Four of these six naturally caramel-colored columns offer interior structural support. More are used around the exterior of the dwelling. The beauty of these behemoths lends western-style flair. They surge from the slate-tiled floor to the upper reaches of the second story. The same blue pine (known by this name after beetle kill or being roasted in a fire) adds a rustic element to the staircase and upper floor railing.
Standing in the openness of the main floor, your eyes travel 27 feet upward to a lavish tongue and groove ceiling. This space divides the kitchen/dining area from the great room. A custom-made stained glass window from Montana Art and Glass showers the area below with muted light and color.
Glancing into the great room, a polished rock fireplace takes center stage. “We picked all the rock from the Yellowstone River and laid it,” explains Dan. “We did everything here except we had a carpenter do the trim work.” This elegant home displays sheer quality construction.
The gourmet kitchen features a speckled granite-topped island with stainless steel six-burner gas cooktop and oven. Cherry wood custom cabinetry with glass end cabinets from R & T Custom Cabinets and Furniture enhances the space. A backsplash of one-inch tiles glistens in warm earth tones.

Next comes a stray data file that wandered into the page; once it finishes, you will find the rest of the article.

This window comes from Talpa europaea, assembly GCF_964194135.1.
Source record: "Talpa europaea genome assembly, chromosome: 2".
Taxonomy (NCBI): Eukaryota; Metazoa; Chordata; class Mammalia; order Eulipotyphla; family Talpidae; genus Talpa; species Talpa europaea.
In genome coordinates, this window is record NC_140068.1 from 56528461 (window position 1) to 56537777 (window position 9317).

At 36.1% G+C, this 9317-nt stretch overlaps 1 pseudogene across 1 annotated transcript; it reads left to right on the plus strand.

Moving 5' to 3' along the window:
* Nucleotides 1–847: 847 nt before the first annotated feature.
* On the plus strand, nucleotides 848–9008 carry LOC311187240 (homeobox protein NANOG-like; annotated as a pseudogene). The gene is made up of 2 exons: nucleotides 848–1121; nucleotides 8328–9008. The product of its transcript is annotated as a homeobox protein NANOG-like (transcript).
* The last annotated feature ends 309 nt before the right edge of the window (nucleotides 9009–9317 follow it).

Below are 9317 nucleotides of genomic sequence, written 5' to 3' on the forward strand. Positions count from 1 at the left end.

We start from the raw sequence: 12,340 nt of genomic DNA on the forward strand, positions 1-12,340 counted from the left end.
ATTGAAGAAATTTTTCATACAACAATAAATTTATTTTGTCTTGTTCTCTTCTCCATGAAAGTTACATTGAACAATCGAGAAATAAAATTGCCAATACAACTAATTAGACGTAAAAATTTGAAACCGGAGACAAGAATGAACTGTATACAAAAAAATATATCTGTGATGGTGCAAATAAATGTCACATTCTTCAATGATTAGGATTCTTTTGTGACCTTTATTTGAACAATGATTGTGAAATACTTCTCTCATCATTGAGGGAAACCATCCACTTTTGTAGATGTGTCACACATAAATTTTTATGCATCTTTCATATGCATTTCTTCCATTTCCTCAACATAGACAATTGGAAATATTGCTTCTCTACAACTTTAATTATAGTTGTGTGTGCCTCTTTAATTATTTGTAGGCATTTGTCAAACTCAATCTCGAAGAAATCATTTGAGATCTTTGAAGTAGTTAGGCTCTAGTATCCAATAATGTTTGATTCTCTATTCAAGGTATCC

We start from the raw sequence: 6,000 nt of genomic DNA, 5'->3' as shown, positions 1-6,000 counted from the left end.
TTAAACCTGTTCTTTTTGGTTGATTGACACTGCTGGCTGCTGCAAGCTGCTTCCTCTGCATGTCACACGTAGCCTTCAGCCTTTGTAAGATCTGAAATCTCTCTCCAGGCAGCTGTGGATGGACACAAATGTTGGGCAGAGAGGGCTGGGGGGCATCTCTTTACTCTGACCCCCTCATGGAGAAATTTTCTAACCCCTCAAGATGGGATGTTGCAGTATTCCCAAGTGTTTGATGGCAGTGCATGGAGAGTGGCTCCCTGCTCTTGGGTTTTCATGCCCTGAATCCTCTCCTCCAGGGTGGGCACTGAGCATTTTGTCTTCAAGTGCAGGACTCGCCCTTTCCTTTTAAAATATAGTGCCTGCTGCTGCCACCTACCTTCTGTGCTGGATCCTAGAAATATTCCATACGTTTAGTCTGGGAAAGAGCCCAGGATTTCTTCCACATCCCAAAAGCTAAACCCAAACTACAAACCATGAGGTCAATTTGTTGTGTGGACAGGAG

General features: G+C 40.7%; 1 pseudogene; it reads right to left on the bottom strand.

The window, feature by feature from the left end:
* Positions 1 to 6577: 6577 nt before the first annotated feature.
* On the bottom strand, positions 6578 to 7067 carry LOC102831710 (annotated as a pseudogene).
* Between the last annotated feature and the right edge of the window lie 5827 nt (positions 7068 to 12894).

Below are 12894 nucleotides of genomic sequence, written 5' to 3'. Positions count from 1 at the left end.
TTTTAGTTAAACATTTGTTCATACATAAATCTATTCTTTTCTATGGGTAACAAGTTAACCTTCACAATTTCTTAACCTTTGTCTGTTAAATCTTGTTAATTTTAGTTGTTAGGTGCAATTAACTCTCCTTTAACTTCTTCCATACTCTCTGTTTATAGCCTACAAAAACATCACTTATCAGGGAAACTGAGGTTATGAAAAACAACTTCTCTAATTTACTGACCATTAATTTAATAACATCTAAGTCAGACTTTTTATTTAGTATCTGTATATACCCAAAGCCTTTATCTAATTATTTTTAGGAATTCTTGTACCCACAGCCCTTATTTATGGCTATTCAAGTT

A sunroom off the kitchen and great room stretches the entire length of the south side of the house. “I try to grow my own herbs to clip for meals,” divulges Jan. The countryside charm combined with Jan and Dan’s hospitality recite a never-ending story. It’s what makes this bed & breakfast an ideal get-away.
The main lodge guest suites are roomy and private. Two are on the first level with the third suite on the upper level, along with Jan and Dan’s spacious master suite. Tasteful interior design by Jan showcases each room. It’s divine design surrendering to gaping unforgettable views of the river.
The three cottages offer even closer proximity to the river than the main lodge. Each abode resides within its own realm of privacy. Tall cottonwoods, aspen and evergreens give nice separation. All three cottages feature contemporary design. Josh Sayer, architect/owner of Response Design and the couple’s son, designed these enchanting retreats.